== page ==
On the long slow death of Twitter

I came across this great cartoon in The Guardian over the weekend. It sums up much of what I think about Twitter – except for the final frame.

The cartoon uses the analogy of Twitter being a bar and concludes by wondering if “maybe it’s time to find another bar.” For me, Twitter feels more like that bar you went to at a certain time in your life, but now you have other things to do. You look back at it with good memories, but you don’t need to replace it.

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Beautifully Packaged

BookArc for Air
Photo credit:Yusuke Yamanda

twelvesouth make beautiful products, one of which is the BookArc, and my Macbook Air sits in one on my desk. It’s in my field of vision all day, so to me it’s important that it is beautiful. However, this post isn’t about the book arc, it’s about the box it came in.

They could have sent it out in any sort of packaging, a plain brown box, glossy printed cardboard or even one of those awful, impossible to open plastic bubble things. They didn’t. Instead they chose to use beautiful packaging to go with their beautiful product.

Inside the box, as part of the instructions they say this;

12 ways to re-purpose your BookArc box:

Our flag is red and our hearts are green. So if you could, do the earth a favor and use your BookArc in a fun new way.1

  1. store stationery and prove people still write letters
  2. use one tray as an inbox, the other as an outbox for bills
  3. plant wheat grass in the lid for a modern turf table piece
  4. cut a slit in the top to use it as a personal “suggestion box”
  5. cut a slit in the top and use it as a sweet box for Valentine’s cards
  6. use it as a treasure chest for kids
  7. turn it into kindling for a romantic fire
  8. fill it with pens, pencil, crayons and markers
  9. put a gift inside it and mail it to a friend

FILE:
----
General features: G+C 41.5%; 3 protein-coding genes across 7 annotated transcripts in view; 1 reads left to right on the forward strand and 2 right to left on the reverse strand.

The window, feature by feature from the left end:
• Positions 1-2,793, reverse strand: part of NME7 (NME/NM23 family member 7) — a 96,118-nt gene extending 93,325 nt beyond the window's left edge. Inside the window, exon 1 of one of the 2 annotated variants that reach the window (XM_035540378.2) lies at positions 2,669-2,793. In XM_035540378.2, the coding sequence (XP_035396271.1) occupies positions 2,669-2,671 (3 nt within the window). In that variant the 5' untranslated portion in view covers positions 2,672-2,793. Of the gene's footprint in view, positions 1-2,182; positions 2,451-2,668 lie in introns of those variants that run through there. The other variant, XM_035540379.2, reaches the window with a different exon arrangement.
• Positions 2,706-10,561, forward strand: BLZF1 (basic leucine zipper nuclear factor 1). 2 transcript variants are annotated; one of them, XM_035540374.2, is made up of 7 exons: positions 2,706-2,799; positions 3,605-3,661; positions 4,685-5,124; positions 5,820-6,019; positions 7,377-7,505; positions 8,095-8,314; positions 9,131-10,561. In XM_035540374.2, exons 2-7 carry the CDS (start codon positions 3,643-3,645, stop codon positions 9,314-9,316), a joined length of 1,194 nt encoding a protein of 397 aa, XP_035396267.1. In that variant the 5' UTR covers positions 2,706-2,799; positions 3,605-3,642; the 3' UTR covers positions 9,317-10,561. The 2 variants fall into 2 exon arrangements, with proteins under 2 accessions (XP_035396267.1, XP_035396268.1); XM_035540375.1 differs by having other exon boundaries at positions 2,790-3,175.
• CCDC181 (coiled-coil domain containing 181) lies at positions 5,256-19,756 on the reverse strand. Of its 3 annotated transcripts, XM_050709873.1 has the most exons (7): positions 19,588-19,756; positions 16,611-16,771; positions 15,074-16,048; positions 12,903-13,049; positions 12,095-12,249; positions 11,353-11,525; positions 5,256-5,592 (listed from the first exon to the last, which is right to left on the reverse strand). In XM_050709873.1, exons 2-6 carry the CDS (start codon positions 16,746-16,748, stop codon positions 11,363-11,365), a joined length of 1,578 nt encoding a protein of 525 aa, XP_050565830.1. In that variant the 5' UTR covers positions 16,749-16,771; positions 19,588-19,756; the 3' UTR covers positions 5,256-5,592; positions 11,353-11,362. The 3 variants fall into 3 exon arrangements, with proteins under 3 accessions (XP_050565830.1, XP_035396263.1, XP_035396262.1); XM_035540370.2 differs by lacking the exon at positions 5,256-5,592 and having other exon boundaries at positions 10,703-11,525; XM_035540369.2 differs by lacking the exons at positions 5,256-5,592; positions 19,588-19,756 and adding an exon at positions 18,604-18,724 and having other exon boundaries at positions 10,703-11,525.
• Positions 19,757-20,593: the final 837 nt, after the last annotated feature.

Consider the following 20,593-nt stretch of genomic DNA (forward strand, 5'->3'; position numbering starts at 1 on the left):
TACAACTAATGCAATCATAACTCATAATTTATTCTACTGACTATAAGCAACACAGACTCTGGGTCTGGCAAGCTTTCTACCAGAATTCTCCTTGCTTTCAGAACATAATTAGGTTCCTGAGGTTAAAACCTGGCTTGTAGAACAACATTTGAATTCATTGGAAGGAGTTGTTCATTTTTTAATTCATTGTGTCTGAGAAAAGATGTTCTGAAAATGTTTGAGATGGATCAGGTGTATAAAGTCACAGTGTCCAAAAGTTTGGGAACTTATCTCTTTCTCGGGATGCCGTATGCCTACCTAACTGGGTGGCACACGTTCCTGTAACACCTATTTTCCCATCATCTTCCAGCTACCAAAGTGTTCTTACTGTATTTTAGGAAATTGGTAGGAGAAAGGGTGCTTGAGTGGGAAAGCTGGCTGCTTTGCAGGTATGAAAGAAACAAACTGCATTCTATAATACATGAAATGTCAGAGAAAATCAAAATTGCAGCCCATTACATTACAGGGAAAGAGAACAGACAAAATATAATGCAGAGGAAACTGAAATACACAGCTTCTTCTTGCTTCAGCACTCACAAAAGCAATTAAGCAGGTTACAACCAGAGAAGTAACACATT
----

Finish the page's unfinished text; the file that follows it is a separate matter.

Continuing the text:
10. use it in the garage to store nails, screws and other small items
  11. flatten it out and use it as a backer board in a picture frame
  12. let your kids use it for their next craft project

Now I’d like you to consider two things:

If everything came in beautiful packaging – would you still find it as easy to dispose of, or would you be more likely to reuse it?

If you paid that much attention to the way your work was packaged, how much better would the finished product be?

  1. My box contains concert tickets, Glastonbury wrist bands and even my badge from the first time I spoke at Learning Technologies.

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Here’s to Steve

Until today I’ve never seen this version, narrated by Steve Jobs himself.

“Here’s to the crazy ones, the misfits, the rebels, the troublemakers, the round pegs in the square holes… the ones who see things differently — they’re not fond of rules… You can quote them, disagree with them, glorify or vilify them, but the only thing you can’t do is ignore them because they change things… they push the human race forward, and while some may see them as the crazy ones, we see genius, because the ones who are crazy enough to think that they can change the world, are the ones who do.” – Steve Jobs

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How Far Would You Walk for Water?

Mariama collecting waterMariama carries the orange and yellow bucket
Photo credit: WaterAid/Layton Thompson

“Mariama Oumara Dicko lives in an isolated village in Mali. Scarce water supplies during the dry season forces her to go out three times a day, every day, to collect dirty water from manmade ponds. Each journey takes three hours.”